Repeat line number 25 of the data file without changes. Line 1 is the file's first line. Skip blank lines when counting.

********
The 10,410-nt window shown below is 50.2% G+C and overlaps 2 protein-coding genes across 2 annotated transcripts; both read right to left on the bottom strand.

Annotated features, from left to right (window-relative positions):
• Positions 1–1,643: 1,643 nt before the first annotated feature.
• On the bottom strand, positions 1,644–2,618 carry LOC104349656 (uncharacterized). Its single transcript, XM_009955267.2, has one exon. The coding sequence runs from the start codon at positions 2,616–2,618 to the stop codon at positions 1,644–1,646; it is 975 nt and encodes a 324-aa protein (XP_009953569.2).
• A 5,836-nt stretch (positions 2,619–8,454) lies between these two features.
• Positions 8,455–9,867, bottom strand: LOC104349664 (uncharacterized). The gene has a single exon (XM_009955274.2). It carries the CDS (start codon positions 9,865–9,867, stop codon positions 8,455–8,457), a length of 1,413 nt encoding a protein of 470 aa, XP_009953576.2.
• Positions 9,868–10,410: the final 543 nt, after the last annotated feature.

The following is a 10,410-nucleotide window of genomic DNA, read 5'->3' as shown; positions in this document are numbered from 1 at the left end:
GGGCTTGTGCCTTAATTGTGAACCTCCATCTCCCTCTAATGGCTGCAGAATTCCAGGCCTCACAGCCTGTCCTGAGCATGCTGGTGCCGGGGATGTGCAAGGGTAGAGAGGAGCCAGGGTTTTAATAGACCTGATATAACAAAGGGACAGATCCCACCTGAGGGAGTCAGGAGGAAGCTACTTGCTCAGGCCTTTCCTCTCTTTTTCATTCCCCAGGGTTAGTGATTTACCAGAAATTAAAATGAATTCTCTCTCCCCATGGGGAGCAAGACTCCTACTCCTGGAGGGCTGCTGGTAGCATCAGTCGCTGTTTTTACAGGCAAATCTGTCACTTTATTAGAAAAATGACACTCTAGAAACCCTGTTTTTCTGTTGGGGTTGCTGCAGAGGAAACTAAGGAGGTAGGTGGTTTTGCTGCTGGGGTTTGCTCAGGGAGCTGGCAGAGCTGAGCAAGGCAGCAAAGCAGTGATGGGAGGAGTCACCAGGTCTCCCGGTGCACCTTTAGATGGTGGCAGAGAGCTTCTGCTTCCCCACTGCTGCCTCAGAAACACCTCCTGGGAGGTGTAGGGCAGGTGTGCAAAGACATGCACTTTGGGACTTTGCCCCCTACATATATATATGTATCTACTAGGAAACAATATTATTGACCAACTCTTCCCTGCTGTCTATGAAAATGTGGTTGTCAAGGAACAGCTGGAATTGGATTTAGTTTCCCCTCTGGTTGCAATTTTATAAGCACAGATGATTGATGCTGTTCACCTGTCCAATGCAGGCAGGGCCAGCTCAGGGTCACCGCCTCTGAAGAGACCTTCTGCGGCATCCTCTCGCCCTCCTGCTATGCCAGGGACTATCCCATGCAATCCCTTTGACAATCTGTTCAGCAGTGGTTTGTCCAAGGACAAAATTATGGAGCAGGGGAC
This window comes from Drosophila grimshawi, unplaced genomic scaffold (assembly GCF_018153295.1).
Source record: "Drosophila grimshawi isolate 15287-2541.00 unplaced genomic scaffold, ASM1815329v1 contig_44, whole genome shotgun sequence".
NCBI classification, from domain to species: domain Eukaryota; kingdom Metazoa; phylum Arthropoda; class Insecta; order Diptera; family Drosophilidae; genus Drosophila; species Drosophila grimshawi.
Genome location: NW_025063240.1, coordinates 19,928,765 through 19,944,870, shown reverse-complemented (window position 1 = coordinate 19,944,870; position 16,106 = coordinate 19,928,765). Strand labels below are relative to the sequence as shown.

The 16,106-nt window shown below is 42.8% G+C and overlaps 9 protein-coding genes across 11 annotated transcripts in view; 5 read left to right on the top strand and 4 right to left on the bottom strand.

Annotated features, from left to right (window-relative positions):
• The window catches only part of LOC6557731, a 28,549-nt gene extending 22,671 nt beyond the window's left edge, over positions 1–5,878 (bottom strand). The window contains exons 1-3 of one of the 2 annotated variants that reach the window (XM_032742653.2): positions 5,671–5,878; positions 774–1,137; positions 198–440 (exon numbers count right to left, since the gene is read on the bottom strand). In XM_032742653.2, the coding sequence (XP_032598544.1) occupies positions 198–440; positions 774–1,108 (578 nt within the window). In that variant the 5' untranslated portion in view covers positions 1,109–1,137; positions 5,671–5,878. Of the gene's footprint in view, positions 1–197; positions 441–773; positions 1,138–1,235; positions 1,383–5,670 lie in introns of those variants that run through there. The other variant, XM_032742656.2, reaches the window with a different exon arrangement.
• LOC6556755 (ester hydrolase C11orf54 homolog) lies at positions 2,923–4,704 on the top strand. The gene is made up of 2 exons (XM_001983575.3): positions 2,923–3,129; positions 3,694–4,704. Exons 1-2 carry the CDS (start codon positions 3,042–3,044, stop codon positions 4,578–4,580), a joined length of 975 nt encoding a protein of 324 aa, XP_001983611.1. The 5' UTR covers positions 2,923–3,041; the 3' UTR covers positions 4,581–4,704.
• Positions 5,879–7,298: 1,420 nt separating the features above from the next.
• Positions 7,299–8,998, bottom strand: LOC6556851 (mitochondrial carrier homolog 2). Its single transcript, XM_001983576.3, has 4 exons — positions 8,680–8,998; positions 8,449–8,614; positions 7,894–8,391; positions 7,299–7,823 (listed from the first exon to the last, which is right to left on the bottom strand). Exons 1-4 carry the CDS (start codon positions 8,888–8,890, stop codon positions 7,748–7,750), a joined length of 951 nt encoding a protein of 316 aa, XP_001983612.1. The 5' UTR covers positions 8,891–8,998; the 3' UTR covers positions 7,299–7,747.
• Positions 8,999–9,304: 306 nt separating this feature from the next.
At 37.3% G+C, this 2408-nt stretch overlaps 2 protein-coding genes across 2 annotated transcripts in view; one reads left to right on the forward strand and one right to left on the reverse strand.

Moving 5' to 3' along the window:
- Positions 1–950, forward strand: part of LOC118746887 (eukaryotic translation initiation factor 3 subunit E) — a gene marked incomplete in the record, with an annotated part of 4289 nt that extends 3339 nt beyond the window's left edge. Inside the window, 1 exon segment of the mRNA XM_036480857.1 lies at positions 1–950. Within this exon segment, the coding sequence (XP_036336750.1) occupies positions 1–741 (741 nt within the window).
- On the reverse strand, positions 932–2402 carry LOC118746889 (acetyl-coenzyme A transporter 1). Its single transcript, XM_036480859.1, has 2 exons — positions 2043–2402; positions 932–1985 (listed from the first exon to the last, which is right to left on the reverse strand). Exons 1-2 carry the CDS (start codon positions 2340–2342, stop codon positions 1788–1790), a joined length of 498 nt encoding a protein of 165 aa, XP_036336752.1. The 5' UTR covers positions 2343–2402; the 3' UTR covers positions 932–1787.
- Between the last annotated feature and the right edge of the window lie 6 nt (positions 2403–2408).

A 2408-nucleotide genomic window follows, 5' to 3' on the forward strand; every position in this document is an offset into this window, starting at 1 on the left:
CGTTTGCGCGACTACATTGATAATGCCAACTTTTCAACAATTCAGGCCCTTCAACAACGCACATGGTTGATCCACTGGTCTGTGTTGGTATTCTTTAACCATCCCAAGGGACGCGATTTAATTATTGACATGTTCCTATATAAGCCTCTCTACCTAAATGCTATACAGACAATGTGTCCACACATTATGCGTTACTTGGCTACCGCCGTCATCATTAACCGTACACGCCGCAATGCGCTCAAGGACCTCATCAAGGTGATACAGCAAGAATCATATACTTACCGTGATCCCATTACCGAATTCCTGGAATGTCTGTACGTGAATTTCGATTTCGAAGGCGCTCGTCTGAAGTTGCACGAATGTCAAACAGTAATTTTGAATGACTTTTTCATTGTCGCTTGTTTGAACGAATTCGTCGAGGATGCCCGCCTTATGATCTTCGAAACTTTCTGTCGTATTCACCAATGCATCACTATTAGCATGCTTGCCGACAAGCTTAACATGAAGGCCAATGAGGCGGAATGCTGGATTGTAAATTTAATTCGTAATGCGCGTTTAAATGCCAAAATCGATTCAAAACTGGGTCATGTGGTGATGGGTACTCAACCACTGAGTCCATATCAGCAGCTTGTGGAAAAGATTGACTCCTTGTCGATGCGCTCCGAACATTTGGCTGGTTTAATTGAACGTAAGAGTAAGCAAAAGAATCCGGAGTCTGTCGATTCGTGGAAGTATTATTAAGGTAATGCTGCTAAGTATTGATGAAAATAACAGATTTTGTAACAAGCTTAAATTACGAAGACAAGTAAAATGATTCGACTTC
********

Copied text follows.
- Between the last annotated feature and the right edge of the window lie 6 nt (positions 2403–2408).